The importance of oxygen - The chemistry of almost everything (14/31)

Uploaded by OUlearn on 03.09.2009

I think it's very important to understand what it is that causes death.
Because we begin to recognise, as we understand these processes,
that what they are, are perfectly natural,
biological and chemical responses to our surroundings.
What happens in a heart attack is that the heart stops pumping.
Either it stops completely, which is called cardiac arrest,
or it starts a very complicated rhythm that is ineffective in pumping blood out.
So, really, in a heart attack,
what we have is the ultimate deprivation of the cells of their oxygen.
And the cells die and, most particularly, the brain cells die,
because the pump is no longer effectively driving the blood to them.
It's useful stuff, this oxygen.
But two thousand million years ago when it was all starting to happen,
terrestrially speaking,
I mean, neither of us would have stood a chance.
You see, there was no oxygen in the atmosphere then,
just nasty gases like methane and ammonia.
And it wasn't until the first plant life showed up
and started to photosynthesise, that the oxygen began to appear.
It was perhaps the worst case of air pollution ever recorded on this planet.
Because the organisms living at the time were anaerobes,
they thrived in a reducing environment, and then, all of a sudden,
you're presenting them with an oxidising environment.
And they didn't like it. Present-day anaerobes are killed by oxygen.
So, presumably, those anaerobes didn't like it, either,
and they either had to retreat to environments
that the oxygen didn't penetrate,
or dispose of the oxygen in some way,
or they could maybe evolve to use the oxygen,
but they also had to also had to evolve protective mechanisms,
what we call anti-oxidant defences.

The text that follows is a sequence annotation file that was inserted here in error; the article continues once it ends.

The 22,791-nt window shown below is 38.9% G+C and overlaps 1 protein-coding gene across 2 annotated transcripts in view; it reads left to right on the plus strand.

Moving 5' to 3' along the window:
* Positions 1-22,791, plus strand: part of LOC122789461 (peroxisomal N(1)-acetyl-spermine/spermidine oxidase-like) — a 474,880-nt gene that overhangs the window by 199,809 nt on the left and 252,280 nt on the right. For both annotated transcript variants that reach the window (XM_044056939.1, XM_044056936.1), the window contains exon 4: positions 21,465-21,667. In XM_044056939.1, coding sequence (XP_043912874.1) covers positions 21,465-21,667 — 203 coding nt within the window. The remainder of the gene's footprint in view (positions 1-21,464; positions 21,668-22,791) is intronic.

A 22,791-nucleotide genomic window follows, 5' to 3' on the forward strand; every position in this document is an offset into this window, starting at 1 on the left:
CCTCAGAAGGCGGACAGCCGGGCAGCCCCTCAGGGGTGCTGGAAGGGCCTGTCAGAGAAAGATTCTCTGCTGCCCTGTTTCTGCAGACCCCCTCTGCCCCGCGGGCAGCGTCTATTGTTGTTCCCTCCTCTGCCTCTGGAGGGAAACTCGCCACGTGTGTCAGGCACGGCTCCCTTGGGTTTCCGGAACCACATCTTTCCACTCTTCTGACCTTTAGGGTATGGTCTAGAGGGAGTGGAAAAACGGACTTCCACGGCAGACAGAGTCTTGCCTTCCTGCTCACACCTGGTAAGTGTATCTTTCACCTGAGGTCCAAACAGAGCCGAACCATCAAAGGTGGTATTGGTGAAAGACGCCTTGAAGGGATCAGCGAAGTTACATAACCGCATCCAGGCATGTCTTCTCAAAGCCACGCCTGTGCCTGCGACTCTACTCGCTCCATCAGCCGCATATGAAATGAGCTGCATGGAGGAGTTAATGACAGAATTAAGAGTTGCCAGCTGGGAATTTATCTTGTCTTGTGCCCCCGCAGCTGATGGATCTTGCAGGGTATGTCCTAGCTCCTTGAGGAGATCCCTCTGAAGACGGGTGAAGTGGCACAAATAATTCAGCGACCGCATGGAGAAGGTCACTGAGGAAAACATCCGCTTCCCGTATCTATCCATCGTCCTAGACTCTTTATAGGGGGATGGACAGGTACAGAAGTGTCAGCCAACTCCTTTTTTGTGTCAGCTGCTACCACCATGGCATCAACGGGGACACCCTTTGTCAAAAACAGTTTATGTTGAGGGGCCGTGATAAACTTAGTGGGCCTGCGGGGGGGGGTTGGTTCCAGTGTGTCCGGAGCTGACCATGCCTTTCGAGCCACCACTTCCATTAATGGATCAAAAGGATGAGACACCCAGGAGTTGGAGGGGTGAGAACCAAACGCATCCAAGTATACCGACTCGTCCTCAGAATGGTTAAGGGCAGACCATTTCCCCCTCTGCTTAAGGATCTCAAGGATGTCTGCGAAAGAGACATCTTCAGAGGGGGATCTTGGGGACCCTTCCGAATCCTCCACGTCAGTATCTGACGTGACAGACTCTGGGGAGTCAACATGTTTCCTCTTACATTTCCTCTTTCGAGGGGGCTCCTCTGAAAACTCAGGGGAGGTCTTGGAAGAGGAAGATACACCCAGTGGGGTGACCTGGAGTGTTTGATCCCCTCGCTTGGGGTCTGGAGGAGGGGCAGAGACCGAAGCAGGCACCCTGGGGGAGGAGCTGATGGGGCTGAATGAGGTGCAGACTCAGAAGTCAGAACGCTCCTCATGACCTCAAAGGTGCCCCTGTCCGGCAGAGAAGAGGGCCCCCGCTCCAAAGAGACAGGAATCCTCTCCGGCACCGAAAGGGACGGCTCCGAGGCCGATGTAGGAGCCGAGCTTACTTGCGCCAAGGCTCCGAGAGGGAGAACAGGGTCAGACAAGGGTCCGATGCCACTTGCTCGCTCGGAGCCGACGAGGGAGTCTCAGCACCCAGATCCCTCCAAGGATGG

Some organisms evolved surface enzymes that just used oxygen
and reduced it to things like water or hydrogen peroxide,
so it didn't get into the cell.
But the big advantage was really the evolution of aerobic respiration,
which, firstly, helped to use up oxygen,
but also enabled organisms to, very efficiently, produce energy.
Aerobic respration is about 14, 15 times more efficient
than anaerobic respiration.
If oxygen is now the very basis of life, it's still something of a double-edged sword.
Babies born prematurely pose a special dilemma for doctors and nurses.
Because their lungs and respiratory systems are underdeveloped,
they need to be given higher doses of oxygen
to sustain their fragile grasp on life.
Obviously, we all need oxygen to survive but, in fact, oxygen is toxic.
And oxygen is toxic not because of its own reactivity, which is rather feeble,
but because it's capable
of being involved in a variety of reactions in the body,
some of which occur normally,
which can lead then to toxic species, as we call them.
And these species are free radicals.
Over the last 20 years there have been tremendous advances made
in the ability to keep premature babies alive.
So much so that many babies that are born around 22, 23 week gestation now,
are surviving.
The problem we have is that we have to give these children
an awful lot of oxygen.
And we know that oxygen in high quantities
will lead to increased radical production.
The body is made up of tissues and cells,
and they're all made up of molecules.
And within those molecules are electrons.
And the important thing is that electrons like to be paired.
They go around in pairs, and that's their stable configuration.
A free radical is a molecule with an unpaired electron, so, clearly,
its task in life will be to find another electron to pair with to make it stable.
So, it will attack whatever's around,
pull another electron from there to pair its own electron.
But, in so doing, will leave behind an unpaired electron.
So, this will initiate a cascade of reactions
where electrons are being passed from one to the other,
and in the process can cause damage to the cells of the body.
One of the things which free radicals do,
is it actually prevents those normal processes
of protein synthesis and DNA synthesis. So, the tissues don’t grow normally.
A further complication is that babies born prematurely
haven't had the time to develop their anti-oxidant defences.
The way the body naturally copes with the toxic effects of oxygen.
The body is brilliant designed. It's constantly being attacked,
not only by free radicals, but by all sorts of poisons that we eat in our food,
in all sorts of poisons that we breathe in the air.
So, the body has to survive by developing a whole series of
defence mechanisms against natural hazards.
Perhaps the most beautiful one of these
is the one that really deals with these toxic by-products of oxygen.
This is called the anti-oxidant defence system of the body.
It comprises things like Vitamin E, Vitamin C,
and a series of enzymes and proteins
which are strategically located in different parts of the cell,
so that they can neutralise radicals as and when they're produced.